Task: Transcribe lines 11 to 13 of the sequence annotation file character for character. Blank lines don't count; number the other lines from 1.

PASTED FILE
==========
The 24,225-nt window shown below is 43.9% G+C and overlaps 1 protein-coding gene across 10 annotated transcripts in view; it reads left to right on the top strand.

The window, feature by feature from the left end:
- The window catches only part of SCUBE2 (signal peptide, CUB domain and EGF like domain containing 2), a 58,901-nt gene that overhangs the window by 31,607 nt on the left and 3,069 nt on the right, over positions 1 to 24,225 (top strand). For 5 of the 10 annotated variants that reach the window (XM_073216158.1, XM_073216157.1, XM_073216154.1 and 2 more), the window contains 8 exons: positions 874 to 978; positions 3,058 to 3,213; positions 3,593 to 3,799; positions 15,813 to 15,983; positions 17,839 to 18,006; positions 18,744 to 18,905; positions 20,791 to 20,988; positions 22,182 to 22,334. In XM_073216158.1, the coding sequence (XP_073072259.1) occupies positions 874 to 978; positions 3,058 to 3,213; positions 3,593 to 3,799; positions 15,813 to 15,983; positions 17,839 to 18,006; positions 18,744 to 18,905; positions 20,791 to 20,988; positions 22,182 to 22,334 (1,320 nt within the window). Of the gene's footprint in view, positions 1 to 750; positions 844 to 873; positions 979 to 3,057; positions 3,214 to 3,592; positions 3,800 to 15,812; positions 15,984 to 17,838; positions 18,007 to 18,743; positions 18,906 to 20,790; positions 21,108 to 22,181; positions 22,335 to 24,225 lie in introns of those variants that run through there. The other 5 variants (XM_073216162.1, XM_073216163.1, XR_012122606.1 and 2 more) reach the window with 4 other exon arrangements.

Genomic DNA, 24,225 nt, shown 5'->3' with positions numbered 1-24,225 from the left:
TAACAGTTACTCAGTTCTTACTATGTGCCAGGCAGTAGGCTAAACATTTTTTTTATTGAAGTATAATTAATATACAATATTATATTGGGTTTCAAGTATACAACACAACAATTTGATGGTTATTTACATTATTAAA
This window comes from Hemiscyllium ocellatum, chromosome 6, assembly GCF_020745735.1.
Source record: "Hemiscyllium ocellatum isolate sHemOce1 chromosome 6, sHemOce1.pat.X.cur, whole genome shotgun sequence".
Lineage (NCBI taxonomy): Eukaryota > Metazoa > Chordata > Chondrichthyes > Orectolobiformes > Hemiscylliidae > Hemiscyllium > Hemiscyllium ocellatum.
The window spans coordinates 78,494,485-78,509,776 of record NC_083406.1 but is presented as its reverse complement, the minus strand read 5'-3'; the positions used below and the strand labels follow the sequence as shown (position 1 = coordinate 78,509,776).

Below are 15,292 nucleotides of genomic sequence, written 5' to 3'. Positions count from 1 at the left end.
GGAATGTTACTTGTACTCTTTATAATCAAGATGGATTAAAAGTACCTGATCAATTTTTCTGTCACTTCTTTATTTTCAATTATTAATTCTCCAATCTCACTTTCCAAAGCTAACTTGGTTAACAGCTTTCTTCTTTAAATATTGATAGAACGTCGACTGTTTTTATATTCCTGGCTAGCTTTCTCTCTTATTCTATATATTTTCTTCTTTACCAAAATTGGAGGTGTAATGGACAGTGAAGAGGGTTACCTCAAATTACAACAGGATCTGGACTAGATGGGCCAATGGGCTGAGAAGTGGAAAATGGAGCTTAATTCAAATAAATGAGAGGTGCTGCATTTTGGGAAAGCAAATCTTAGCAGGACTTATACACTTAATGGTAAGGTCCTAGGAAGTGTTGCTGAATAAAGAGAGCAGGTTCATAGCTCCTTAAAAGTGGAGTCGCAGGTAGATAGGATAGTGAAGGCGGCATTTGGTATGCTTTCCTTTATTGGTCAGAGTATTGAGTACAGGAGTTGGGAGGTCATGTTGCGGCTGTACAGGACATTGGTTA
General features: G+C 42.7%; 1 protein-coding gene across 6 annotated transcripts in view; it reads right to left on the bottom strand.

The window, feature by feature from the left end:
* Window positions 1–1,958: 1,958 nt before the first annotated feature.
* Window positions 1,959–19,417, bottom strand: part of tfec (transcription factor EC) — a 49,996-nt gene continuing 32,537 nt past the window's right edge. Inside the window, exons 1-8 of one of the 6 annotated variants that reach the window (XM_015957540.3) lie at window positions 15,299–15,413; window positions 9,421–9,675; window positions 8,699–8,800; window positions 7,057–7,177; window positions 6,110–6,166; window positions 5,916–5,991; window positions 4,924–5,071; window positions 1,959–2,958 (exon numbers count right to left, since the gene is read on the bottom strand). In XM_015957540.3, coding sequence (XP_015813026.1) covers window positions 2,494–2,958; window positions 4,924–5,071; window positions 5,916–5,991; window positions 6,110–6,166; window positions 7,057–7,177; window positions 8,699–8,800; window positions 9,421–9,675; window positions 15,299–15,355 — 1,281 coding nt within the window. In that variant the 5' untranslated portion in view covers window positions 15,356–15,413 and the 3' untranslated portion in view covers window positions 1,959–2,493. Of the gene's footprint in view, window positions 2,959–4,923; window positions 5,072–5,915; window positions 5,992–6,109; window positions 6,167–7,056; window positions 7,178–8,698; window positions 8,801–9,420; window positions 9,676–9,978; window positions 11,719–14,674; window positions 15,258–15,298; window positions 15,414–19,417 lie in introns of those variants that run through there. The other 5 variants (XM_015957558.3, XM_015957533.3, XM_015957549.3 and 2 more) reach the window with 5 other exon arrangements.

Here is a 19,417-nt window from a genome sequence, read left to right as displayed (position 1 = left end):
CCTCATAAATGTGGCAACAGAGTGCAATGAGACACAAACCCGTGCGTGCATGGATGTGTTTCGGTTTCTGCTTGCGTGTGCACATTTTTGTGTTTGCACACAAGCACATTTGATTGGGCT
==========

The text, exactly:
GGAATGTTACTTGTACTCTTTATAATCAAGATGGATTAAAAGTACCTGATCAATTTTTCTGTCACTTCTTTATTTTCAATTATTAATTCTCCAATCTCACTTTCCAAAGCTAACTTGGTTAACAGCTTTCTTCTTTAAATATTGATAGAACGTCGACTGTTTTTATATTCCTGGCTAGCTTTCTCTCTTATTCTATATATTTTCTTCTTTACCAAAATTGGAGGTGTAATGGACAGTGAAGAGGGTTACCTCAAATTACAACAGGATCTGGACTAGATGGGCCAATGGGCTGAGAAGTGGAAAATGGAGCTTAATTCAAATAAATGAGAGGTGCTGCATTTTGGGAAAGCAAATCTTAGCAGGACTTATACACTTAATGGTAAGGTCCTAGGAAGTGTTGCTGAATAAAGAGAGCAGGTTCATAGCTCCTTAAAAGTGGAGTCGCAGGTAGATAGGATAGTGAAGGCGGCATTTGGTATGCTTTCCTTTATTGGTCAGAGTATTGAGTACAGGAGTTGGGAGGTCATGTTGCGGCTGTACAGGACATTGGTTA
General features: G+C 42.7%; 1 protein-coding gene across 6 annotated transcripts in view; it reads right to left on the bottom strand.

The window, feature by feature from the left end: